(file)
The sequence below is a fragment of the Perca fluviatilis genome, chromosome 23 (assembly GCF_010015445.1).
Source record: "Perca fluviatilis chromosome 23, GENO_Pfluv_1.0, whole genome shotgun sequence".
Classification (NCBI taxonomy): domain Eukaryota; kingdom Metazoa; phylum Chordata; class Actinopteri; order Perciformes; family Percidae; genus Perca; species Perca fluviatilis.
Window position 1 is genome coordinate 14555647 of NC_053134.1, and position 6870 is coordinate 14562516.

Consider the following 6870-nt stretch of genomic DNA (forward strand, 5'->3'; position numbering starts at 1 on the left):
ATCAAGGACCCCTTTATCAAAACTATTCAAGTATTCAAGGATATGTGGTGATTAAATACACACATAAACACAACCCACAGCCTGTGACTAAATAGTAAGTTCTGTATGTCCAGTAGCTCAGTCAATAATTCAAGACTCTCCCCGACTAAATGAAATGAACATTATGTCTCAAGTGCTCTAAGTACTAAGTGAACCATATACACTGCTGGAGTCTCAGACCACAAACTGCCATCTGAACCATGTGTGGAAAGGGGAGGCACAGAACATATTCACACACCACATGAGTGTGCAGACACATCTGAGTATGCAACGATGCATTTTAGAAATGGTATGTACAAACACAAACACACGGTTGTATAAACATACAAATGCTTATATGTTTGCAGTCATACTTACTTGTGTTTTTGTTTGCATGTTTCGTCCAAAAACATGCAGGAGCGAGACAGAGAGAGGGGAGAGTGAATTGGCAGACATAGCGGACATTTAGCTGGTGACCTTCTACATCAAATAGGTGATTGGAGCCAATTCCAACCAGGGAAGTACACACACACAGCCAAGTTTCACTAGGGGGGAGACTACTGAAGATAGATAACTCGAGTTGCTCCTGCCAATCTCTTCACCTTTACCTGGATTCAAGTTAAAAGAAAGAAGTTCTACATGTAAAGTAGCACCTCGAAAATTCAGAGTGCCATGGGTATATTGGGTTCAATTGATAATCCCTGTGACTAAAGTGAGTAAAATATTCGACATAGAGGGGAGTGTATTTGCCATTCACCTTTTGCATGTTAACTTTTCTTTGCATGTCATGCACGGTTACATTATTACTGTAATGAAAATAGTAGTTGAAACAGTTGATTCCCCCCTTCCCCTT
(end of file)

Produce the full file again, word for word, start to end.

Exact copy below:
The sequence below is a fragment of the Perca fluviatilis genome, chromosome 23 (assembly GCF_010015445.1).
Source record: "Perca fluviatilis chromosome 23, GENO_Pfluv_1.0, whole genome shotgun sequence".
Classification (NCBI taxonomy): domain Eukaryota; kingdom Metazoa; phylum Chordata; class Actinopteri; order Perciformes; family Percidae; genus Perca; species Perca fluviatilis.
Window position 1 is genome coordinate 14555647 of NC_053134.1, and position 6870 is coordinate 14562516.

Consider the following 6870-nt stretch of genomic DNA (forward strand, 5'->3'; position numbering starts at 1 on the left):
ATCAAGGACCCCTTTATCAAAACTATTCAAGTATTCAAGGATATGTGGTGATTAAATACACACATAAACACAACCCACAGCCTGTGACTAAATAGTAAGTTCTGTATGTCCAGTAGCTCAGTCAATAATTCAAGACTCTCCCCGACTAAATGAAATGAACATTATGTCTCAAGTGCTCTAAGTACTAAGTGAACCATATACACTGCTGGAGTCTCAGACCACAAACTGCCATCTGAACCATGTGTGGAAAGGGGAGGCACAGAACATATTCACACACCACATGAGTGTGCAGACACATCTGAGTATGCAACGATGCATTTTAGAAATGGTATGTACAAACACAAACACACGGTTGTATAAACATACAAATGCTTATATGTTTGCAGTCATACTTACTTGTGTTTTTGTTTGCATGTTTCGTCCAAAAACATGCAGGAGCGAGACAGAGAGAGGGGAGAGTGAATTGGCAGACATAGCGGACATTTAGCTGGTGACCTTCTACATCAAATAGGTGATTGGAGCCAATTCCAACCAGGGAAGTACACACACACAGCCAAGTTTCACTAGGGGGGAGACTACTGAAGATAGATAACTCGAGTTGCTCCTGCCAATCTCTTCACCTTTACCTGGATTCAAGTTAAAAGAAAGAAGTTCTACATGTAAAGTAGCACCTCGAAAATTCAGAGTGCCATGGGTATATTGGGTTCAATTGATAATCCCTGTGACTAAAGTGAGTAAAATATTCGACATAGAGGGGAGTGTATTTGCCATTCACCTTTTGCATGTTAACTTTTCTTTGCATGTCATGCACGGTTACATTATTACTGTAATGAAAATAGTAGTTGAAACAGTTGATTCCCCCCTTCCCCTT